| 8:12 pm on Dec 13, 2002 (gmt 0)|
Hello iJeep (cool nickname!)
Ok, the mail function works like this:
mail ($to, $subject, $message, $headers)
$to = "someone <some@email>";
$subject = "You've got mail!";
$message = "Hello someone.";
$headers = "From: firstname.lastname@example.org\n"; // I suggest you try using only \n
$headers .= "MIME-Version: 1.0\n";
$headers .= "Content-type: text/html; charset=iso-8859-1\n";
$headers .= "Reply-To: me <email@example.com>\n";
$headers .= "X-Priority: 1\n";
$headers .= "X-MSMail-Priority: High\n";
$headers .= "X-Mailer: My mailer";
Although probably Hotmail believes that your message is spam because of something else, maybe the text you use in the message triggers the spam filters.
Hope this helps, good luck!
| 11:38 pm on Dec 14, 2002 (gmt 0)|
|I suggest you try using only \n |
I suggest you stick with the standards and use CRLF instead of only \n (RFC1425 [faqs.org], RFC822 [faqs.org]).
|3.1.2. STRUCTURE OF HEADER FIELDS |
Once a field has been unfolded, it may be viewed as being composed of a field-name followed by a colon (":"), followed by a field-body, and terminated by a carriage-return/line-feed.
| 12:08 am on Dec 15, 2002 (gmt 0)|
I used the method in mesage 2 and it worked. May have just been because It got rid of the second "To:" field.
Thanks for the help
| 12:21 am on Dec 15, 2002 (gmt 0)|
transistor´s advice was great. A lot of people are lazy and use just \n and a lot of SMTP implementations accept that. I was just trying to raise awareness of what the standards suggest.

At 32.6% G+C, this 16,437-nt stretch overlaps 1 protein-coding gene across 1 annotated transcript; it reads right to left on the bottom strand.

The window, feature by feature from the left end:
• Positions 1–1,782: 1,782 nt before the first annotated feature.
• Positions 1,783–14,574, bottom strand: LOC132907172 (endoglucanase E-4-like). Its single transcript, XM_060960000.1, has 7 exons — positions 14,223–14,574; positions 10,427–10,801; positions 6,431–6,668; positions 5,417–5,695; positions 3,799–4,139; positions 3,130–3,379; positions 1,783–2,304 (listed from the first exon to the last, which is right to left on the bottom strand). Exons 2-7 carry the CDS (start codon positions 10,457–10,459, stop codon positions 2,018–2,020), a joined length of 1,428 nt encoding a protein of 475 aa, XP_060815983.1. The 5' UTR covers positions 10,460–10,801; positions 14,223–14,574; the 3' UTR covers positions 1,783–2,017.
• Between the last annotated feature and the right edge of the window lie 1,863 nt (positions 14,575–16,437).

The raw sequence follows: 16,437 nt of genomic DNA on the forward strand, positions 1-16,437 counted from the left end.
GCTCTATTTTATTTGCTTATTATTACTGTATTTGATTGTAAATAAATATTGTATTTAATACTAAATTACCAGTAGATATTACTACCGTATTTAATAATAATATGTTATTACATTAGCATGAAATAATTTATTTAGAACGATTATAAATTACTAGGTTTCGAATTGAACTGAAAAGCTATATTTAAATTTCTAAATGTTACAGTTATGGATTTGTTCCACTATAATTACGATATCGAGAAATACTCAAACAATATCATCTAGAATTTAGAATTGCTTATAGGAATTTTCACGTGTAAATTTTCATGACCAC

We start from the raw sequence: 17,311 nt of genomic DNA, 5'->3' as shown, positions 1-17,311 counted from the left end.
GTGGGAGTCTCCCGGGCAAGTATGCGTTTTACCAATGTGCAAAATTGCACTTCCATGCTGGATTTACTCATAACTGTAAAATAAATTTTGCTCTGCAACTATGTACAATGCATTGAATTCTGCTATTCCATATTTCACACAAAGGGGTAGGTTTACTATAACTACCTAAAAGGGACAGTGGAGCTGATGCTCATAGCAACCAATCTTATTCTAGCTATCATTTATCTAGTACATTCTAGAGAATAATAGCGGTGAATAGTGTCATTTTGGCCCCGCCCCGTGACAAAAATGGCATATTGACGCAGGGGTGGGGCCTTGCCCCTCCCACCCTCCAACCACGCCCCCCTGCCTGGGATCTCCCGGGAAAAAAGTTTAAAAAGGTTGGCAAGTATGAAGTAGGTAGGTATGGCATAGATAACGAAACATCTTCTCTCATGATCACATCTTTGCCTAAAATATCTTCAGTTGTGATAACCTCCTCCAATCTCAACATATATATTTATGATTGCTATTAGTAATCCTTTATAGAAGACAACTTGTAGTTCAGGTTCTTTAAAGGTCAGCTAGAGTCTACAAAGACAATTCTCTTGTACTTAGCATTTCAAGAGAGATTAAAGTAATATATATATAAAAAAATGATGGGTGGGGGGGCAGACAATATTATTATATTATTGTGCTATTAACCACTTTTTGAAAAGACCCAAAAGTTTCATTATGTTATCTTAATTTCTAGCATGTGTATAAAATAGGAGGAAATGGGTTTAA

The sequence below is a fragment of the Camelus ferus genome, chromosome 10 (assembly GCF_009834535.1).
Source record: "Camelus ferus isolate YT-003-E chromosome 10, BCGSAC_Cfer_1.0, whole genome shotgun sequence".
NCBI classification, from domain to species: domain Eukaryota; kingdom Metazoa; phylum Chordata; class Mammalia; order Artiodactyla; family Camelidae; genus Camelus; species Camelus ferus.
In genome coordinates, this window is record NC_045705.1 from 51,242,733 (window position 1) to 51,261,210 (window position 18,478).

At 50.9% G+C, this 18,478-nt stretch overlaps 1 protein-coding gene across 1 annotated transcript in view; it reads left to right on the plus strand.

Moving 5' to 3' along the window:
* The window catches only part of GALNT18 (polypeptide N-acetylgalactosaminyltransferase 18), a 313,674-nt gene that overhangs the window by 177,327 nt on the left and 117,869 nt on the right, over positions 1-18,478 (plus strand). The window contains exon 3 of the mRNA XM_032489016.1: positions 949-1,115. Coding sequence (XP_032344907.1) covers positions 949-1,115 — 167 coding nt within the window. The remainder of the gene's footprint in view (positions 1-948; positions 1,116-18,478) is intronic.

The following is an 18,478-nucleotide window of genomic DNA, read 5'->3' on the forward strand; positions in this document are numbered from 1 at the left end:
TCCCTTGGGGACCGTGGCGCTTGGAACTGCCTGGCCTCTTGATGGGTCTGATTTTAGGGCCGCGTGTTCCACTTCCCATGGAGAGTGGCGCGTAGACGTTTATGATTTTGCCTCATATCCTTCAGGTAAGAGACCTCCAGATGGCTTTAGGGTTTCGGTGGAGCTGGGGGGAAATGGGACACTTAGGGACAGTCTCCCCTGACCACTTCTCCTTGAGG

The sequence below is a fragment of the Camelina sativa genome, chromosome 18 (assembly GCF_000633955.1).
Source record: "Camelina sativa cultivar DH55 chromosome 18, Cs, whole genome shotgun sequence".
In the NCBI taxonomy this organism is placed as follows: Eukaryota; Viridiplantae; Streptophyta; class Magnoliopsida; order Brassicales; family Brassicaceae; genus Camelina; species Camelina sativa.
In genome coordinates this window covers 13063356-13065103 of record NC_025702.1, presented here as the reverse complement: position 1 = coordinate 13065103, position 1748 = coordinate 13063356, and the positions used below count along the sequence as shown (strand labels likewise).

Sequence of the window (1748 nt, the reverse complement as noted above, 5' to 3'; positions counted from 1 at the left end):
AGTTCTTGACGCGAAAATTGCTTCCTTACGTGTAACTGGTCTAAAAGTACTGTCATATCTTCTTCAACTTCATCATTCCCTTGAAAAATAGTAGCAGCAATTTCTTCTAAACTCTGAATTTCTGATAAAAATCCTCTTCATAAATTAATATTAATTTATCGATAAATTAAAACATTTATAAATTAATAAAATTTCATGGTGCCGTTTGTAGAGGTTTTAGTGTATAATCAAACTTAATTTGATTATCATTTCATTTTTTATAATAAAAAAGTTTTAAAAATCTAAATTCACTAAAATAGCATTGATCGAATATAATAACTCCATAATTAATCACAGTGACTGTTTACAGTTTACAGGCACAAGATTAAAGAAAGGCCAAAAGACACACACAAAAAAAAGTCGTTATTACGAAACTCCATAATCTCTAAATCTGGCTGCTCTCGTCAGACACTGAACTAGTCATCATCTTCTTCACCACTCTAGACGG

As soft laws you are not required to follow standards. There is no immediate sanction. If you decide not to follow them, you are barred from complaining that something´s not working.
|Many people and even experienced people, do not even realize what a standard is or can do for them. |
Brett on "Posting Code" [webmasterworld.com]
Quoting standards again ;)
| 12:33 am on Dec 15, 2002 (gmt 0)|
Note that the '\r\n' standard is only really relevant for SMTP connections. In this case here, the documentation of the PHP mail() function will tell you whether it converts single newlines for you automatically (as every decent library mail function should do), or if you need to include the full brass yourself.
| 12:58 am on Dec 15, 2002 (gmt 0)|
I hadn´t even considered that this could be PHP´s job.
But as it stands PHP won´t help you:
|You must use \r\n to seperate headers, although some Unix mail transfer agents may work with just a single newline (\n). |
To be on the save side you should use \x0d\x0a instead of the logical \r\n ([webmasterworld.com ]).
| 2:21 am on Dec 15, 2002 (gmt 0)|
Glad it worked iJeep.
andreasfriedrich, you are absolutely right, one must stick to the standards.